The students currently attending Sycamore Junior High School in Anaheim recently became the first cohort of their district’s inaugural community school — an opportunity that California’s top education official believes would have helped him when he was a young child.
On Sept. 1, the Anaheim Union High School District launched a community schools resource center during a ribbon-cutting ceremony at the middle school campus. State Superintendent of Public Instruction Tony Thurmond was among those in attendance.
“It’s a pleasure to be with you to celebrate the community school resource center here in Anaheim Union,” said Thurmond. “This is a district that has won more Distinguished School awards than any other district in the state.”
Community schools are public schools that partner with stakeholders to create the conditions students need to thrive. The model promotes caring for the whole child by providing services and support that are based on what students in that specific community need to succeed — whether that’s free healthy meals, health care, tutoring, mental health counseling, or other tailored services before, during or after school, and on weekends.
Anaheim Union defines a community school as a safe place at the heart of the community where students, staff and families are connected and work together to expand opportunities and address the needs of the whole child so that all students can thrive and realize their unlimited potential.
“I can’t help but think of my grandparents when I’m thinking of community schools,” said Thurmond.
During his speech, the state superintendent shared a bit of his family’s story. Born to immigrants and growing up in low-income households, Thurmond recalled losing his mother to cancer at the age of 6 and having to depend on public programs to help him and his siblings survive.
“There was a time when we didn’t have enough food to eat in my household. My aunt would say that God would provide and God did,” said Thurmond. “School programs provided, and these public programs helped my family overcome poverty. The most important public program was getting a great education.”
The school district has secured $24 million in funding for community schools at 13 sites, proportionally the most in the state of California. The center at Sycamore was billed as the first of many new resources for local students and families.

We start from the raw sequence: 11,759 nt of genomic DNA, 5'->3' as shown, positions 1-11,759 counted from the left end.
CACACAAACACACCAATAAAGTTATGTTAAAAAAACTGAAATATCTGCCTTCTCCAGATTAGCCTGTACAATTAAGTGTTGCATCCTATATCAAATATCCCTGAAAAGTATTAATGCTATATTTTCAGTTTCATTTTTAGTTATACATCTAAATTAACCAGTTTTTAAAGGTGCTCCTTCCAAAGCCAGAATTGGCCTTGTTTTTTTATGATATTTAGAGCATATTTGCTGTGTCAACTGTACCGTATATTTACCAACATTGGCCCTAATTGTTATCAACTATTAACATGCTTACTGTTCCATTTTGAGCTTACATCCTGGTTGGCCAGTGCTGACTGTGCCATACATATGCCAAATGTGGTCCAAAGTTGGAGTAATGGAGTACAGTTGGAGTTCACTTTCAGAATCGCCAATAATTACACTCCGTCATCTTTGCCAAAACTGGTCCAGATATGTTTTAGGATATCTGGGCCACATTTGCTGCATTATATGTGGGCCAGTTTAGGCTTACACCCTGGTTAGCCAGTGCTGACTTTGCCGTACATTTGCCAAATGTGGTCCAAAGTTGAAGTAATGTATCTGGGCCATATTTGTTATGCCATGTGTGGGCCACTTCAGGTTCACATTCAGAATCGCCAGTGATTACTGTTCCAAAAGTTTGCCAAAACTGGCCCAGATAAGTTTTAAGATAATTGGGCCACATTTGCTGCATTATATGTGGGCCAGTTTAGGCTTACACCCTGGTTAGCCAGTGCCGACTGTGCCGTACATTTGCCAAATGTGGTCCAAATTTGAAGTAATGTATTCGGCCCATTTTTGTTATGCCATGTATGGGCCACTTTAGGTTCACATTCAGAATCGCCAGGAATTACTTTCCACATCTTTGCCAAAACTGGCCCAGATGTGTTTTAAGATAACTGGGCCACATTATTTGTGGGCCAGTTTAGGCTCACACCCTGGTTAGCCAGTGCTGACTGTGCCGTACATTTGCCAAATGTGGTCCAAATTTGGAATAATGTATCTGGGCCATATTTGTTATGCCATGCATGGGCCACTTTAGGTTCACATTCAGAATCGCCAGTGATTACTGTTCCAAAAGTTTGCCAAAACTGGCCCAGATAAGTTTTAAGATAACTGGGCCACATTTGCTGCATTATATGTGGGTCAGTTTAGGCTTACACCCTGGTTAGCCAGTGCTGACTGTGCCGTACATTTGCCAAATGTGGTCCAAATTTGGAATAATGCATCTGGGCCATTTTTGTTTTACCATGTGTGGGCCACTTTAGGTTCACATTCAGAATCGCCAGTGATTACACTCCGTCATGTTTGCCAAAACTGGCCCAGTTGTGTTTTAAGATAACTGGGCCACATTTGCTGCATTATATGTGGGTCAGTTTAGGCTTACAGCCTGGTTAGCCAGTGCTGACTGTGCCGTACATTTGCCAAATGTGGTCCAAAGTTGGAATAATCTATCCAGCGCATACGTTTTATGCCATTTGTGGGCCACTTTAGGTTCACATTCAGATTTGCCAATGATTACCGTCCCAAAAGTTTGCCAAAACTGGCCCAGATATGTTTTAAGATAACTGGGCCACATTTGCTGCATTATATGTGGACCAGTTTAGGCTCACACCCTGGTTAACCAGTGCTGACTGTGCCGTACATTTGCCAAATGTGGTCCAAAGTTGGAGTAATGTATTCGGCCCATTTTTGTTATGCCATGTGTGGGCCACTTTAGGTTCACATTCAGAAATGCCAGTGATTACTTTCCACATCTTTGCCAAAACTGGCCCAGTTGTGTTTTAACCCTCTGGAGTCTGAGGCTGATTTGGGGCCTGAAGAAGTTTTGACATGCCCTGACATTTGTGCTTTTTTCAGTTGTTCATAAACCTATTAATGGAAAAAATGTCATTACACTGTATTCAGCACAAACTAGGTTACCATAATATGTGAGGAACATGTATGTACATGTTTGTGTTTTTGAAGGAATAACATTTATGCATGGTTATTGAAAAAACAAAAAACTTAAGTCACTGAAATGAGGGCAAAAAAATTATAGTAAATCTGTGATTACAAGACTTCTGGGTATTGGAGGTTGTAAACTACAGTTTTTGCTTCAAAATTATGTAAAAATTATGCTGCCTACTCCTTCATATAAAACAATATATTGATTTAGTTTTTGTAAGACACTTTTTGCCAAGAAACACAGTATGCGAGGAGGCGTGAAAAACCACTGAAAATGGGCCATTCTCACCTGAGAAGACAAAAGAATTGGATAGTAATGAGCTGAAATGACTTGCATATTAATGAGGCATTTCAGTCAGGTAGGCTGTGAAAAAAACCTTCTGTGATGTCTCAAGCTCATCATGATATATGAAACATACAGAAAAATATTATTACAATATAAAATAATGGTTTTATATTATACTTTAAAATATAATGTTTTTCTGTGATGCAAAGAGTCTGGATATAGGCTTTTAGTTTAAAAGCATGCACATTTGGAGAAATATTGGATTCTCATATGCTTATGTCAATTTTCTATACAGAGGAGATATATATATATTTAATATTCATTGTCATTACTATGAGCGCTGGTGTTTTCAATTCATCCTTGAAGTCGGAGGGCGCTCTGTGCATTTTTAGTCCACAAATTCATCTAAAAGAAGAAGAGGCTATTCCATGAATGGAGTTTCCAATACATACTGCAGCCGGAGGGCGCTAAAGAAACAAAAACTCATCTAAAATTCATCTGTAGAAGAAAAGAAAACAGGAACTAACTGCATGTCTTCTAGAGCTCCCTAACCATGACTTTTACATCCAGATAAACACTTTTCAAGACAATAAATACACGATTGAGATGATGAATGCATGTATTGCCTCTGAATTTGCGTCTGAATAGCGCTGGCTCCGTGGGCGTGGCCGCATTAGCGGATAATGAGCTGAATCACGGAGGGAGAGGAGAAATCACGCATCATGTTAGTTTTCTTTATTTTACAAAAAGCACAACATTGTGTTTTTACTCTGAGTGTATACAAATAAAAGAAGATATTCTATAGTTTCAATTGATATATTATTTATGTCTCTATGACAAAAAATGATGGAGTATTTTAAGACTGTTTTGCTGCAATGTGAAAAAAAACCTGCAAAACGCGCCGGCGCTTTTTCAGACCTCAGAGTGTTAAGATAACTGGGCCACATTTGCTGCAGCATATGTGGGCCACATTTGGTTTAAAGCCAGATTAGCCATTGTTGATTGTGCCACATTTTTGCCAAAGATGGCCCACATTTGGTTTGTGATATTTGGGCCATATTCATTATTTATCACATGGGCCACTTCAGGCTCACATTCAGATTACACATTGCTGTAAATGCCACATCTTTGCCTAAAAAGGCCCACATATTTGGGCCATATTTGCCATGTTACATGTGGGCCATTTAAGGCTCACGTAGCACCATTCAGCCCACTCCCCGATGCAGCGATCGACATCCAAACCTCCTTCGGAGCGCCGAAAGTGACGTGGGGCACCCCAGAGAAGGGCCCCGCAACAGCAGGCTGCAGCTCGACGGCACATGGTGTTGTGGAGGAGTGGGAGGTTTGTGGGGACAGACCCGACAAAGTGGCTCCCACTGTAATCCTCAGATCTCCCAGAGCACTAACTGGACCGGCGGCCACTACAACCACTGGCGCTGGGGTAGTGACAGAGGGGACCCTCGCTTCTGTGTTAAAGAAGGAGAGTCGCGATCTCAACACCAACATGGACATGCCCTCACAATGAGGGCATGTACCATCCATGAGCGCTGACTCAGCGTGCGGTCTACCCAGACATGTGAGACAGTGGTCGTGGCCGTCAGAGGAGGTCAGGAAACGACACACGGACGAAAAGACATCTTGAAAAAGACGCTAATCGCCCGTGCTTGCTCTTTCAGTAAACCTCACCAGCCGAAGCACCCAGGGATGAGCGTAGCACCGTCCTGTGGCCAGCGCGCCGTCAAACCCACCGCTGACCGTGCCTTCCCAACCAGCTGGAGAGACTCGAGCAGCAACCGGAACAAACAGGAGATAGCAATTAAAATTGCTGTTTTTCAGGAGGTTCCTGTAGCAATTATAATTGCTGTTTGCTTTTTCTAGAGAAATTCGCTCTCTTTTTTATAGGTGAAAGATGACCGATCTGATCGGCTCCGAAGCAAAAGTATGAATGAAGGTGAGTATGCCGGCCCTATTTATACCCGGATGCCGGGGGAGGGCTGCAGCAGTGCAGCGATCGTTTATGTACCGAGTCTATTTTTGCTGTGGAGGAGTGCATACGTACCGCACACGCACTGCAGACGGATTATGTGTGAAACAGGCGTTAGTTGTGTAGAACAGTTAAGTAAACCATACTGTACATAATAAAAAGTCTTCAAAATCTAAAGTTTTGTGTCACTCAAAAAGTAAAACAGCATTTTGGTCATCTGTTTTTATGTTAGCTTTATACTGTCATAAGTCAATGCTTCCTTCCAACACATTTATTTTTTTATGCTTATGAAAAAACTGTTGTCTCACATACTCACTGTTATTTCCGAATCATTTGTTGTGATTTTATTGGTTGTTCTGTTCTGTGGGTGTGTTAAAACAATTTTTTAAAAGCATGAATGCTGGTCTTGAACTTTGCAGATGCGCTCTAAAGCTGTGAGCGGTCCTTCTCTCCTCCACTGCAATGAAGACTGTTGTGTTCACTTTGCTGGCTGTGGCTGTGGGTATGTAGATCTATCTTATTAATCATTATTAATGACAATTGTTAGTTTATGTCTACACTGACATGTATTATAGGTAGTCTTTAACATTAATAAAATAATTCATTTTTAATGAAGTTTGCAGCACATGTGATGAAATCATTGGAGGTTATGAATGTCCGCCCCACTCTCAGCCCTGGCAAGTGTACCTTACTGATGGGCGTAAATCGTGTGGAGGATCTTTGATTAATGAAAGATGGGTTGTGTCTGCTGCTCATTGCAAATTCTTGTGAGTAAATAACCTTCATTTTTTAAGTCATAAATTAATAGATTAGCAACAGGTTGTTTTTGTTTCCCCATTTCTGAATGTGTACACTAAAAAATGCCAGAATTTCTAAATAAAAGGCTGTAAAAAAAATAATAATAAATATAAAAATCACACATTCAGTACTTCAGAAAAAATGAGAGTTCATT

“For the first time, teachers are released to develop an integrated curriculum so that students can help solve issues impacting the community, such as food deserts, health care, environmental justice, housing, energy and transportation needs,” said Anaheim Union Superintendent Michael Matsuda. “No doubt about it, this is a game changer for schools and the communities they serve.”
Some of the funding for the Community Schools Resource Center and community schools across the Anaheim Union High School District comes from the approval by the California State Board of Education of California Community Schools Partnership Program grants. These awards are the first round of grants in a seven-year, over $4 billion program that is part of California’s overall strategy to improve learning through a “whole child” approach.
“Unfortunately, schools in communities with high rates of poverty, homelessness and food insecurity lack the funds to address student mental health issues, improve wellness and support learning recovery,” said State Board of Education President Linda Darling-Hammond. “That’s why this program is so exciting: Well-resourced community schools have the potential to transform students’ lives and improve the well-being of families, thus uplifting entire communities.”
With more than 6 million students enrolled in the public school system, Superintendent Thurmond hopes to expand access to community schools throughout the state.